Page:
FRANKFORT, KY (September 6, 2007) -- Attorney General Stumbo today called on federal and state leaders to improve laws and educational policies that may leave students vulnerable to violence in schools and on college campuses.
As a member of the National Association of Attorneys General (NAAG) Task Force on School and Campus Safety, Attorney General Stumbo released a 14-page report that includes specific recommendations for improved student security. Among the topics addressed in the report are threat assessment, protocols for dealing with the mentally ill, information sharing among law enforcement agencies and first responders, and crisis response planning and communications.
"Kentucky is unfortunately no stranger to school violence," Attorney General Stumbo said. "Following the Heath High School shooting tragedy, I worked with fellow legislators to pass HB 330, which established the Kentucky Center for School Safety. This put Kentucky in the forefront of improving school safety. Our universities have also taken vital steps to enhance campus safety as a result of the Virginia Tech tragedy. The goal of this report is to continue the dialogue among policy makers, educational administrators, law enforcement professionals and others as they examine school and campus safety issues."
With assistance from nationally recognized experts in the field of school and campus security, the NAAG Task Force compiled a practical report that focuses on key issues.
Recommendations from the Task Force include:
· All schools and colleges should establish a system whereby disturbing behavior is reported to an individual or multidisciplinary team of individuals with expertise and training in risk assessment that can assess the information received and put into action an appropriate response. Students, parents, faculty and other community stakeholders should be made aware of the reporting mechanism.
· State and federal lawmakers should examine privacy laws in an effort to remove barriers to effective information sharing. Appropriate state and federal agencies should clarify how information, including mental health records, can be shared under existing state and federal laws.
· States should consider modifying or enhancing state laws to ensure that all information that is relevant to federal firearms laws is shared with the National Instant Criminal Background System, especially for individuals disqualified from purchasing or possessing firearms for mental health reasons. The U.S. Department of Justice should provide clear guidance to jurisdictions on the scope of relevant records.
· State legislators should mandate that all schools and colleges that receive state funding create, maintain, and update emergency management plans.
· Colleges should implement a multi-point, redundant communication system that leverages existing technology and provides information to as many people as possible as quickly as possible.
· Every school and college should have mechanisms in place to allow for the anonymous reporting of perceived threats by students or faculty. The system should include educational outreach and effective follow up by trained professionals.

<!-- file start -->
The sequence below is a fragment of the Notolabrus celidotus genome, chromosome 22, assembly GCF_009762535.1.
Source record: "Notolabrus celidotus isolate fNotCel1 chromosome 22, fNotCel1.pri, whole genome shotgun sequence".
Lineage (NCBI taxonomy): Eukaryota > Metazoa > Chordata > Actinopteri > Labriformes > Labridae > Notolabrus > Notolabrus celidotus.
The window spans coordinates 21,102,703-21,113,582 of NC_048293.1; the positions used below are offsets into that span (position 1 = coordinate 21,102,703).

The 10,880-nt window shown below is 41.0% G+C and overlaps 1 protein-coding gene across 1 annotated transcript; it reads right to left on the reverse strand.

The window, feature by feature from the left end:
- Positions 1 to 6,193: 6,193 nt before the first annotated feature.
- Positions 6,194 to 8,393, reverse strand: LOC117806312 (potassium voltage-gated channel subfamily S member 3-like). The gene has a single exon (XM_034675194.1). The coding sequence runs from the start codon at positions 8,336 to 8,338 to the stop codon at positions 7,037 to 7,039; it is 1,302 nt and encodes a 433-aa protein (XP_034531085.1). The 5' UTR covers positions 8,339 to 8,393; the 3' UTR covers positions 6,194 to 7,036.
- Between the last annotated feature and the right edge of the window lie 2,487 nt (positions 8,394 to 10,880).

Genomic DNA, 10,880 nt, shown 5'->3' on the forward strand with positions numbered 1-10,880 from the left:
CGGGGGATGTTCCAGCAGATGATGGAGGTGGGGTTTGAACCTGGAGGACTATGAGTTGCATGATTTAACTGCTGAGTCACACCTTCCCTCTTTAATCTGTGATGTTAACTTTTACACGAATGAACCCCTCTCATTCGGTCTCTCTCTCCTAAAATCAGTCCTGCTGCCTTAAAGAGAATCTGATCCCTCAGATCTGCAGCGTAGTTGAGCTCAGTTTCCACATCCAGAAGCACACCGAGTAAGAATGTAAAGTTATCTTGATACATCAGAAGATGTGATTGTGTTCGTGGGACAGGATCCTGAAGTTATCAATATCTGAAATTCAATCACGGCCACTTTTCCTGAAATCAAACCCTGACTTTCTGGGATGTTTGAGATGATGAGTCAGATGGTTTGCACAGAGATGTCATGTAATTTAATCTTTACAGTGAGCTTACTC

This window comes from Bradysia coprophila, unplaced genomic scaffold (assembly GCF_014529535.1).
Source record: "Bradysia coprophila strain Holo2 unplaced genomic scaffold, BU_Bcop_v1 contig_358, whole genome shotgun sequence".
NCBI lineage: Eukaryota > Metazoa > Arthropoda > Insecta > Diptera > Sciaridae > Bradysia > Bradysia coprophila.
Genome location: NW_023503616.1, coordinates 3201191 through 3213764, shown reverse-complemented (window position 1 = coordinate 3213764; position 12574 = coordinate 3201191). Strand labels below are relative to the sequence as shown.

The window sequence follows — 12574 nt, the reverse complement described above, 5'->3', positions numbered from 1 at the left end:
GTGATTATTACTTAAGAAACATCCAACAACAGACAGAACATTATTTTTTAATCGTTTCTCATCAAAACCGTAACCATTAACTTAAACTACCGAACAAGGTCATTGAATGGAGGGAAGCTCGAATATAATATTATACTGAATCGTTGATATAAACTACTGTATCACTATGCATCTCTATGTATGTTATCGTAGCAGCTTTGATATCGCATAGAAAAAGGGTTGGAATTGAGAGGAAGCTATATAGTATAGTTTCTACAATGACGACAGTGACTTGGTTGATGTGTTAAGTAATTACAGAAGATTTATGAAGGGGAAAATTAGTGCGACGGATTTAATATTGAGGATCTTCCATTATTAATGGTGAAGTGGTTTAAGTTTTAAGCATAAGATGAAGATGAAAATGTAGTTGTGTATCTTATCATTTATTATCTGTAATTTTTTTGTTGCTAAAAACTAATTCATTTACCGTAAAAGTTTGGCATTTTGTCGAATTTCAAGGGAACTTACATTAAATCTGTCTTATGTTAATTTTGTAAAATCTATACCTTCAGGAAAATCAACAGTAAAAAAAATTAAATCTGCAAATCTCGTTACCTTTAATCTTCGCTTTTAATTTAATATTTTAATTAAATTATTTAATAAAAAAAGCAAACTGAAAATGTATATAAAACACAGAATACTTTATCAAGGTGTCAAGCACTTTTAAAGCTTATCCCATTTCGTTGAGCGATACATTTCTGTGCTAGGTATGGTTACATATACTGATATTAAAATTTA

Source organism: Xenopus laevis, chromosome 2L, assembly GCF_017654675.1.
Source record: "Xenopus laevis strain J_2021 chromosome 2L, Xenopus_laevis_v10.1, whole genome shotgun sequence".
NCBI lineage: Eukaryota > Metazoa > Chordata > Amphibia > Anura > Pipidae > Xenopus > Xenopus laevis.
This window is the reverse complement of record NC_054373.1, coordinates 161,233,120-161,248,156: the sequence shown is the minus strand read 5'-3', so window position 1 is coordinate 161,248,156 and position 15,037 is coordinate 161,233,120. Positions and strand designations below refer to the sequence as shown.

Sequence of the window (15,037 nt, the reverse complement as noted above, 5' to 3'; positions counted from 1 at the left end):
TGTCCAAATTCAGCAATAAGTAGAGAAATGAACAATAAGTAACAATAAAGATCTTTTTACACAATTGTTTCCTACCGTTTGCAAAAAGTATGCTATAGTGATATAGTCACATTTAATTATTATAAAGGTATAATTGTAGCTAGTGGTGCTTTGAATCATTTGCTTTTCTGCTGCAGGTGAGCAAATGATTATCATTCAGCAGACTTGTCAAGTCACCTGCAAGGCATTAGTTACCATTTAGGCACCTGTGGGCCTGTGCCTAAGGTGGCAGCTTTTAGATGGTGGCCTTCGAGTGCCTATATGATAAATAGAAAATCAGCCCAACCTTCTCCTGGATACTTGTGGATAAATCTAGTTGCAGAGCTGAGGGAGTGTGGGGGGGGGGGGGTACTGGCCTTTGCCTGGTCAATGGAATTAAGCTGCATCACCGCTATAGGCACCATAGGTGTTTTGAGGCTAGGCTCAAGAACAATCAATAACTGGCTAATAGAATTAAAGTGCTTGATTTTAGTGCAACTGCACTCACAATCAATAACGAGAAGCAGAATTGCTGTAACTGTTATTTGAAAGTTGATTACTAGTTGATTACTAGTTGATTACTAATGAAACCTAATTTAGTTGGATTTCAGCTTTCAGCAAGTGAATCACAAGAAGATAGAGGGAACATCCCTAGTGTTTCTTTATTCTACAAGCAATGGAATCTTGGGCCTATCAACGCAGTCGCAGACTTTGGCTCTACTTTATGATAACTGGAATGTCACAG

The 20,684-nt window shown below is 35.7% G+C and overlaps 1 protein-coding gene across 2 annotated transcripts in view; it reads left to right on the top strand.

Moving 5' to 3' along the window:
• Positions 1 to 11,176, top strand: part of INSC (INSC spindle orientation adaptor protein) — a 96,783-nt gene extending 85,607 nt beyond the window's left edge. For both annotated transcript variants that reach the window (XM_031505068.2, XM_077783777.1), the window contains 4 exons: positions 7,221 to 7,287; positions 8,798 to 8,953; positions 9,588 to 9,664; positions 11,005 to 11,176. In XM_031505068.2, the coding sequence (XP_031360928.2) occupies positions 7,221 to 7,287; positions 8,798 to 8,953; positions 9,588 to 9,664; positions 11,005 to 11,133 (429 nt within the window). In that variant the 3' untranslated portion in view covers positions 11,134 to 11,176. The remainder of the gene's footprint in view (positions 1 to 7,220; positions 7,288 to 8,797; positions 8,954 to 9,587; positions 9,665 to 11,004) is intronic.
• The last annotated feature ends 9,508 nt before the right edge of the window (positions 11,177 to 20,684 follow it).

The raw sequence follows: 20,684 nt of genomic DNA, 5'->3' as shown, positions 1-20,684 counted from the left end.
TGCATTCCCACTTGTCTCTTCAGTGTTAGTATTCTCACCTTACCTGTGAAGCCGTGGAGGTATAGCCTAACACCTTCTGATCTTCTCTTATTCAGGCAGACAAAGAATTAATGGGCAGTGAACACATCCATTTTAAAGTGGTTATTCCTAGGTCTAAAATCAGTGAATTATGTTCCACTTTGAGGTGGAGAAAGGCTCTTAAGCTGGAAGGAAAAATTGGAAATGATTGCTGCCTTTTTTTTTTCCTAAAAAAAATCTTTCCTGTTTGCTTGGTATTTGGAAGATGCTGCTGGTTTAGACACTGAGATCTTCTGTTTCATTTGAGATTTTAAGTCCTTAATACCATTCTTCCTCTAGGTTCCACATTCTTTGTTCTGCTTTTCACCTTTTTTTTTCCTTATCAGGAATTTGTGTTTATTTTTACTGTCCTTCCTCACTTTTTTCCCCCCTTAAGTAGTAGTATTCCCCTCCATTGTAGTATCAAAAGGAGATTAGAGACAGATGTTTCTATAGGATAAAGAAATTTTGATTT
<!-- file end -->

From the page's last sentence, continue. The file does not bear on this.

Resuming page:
States should continue to implement and expand bullying prevention measures, including cyber bullying.
"It is our hope that the report will help identify some of the legislative and policy weaknesses that impact the safety of our educational institutions," Attorney General Stumbo said. "Along with the anticipated reports of the Kentucky Task Force on Campus Safety and Council of Post Secondary Education's Steering Committee on Campus Safety, we hope it will provide policy makers valuable insight on legislative and campus policy changes necessary to provide effective school and campus security."
For a copy of the report, visit http://tinyurl.com/324jqo
In May, Attorney General Greg Stumbo joined the 27-member Task Force*, chaired by Colorado Attorney General John Suthers and Rhode Island Attorney General Patrick Lynch, which was convened to update a 1999 report issued by NAAG to address issues surrounding school violence. Although much of the information in the 1999 report remains relevant, the ad hoc group was created to update recommendations and address issues brought into sharper focus as a result of the tragedy at Virginia Tech.
"I am deeply concerned about student safety. We must establish schools that are as secure as possible from the threat of violence," Attorney General Stumbo said. "And I am calling upon the Governor and legislative leaders to take up the recommendations made in this report along with the Kentucky Task Force on Campus Safety report which will be released in the near future."
*The members of the Task Force are: Arizona, Arkansas, Colorado, Georgia, Guam, Idaho, Illinois, Kansas, Kentucky, Louisiana, Maryland, Massachusetts, Mississippi, Nebraska, Nevada, New Hampshire, New Mexico, North Carolina, Ohio, Oregon, Pennsylvania, Rhode Island, Texas, Utah, Washington, West Virginia and Wisconsin.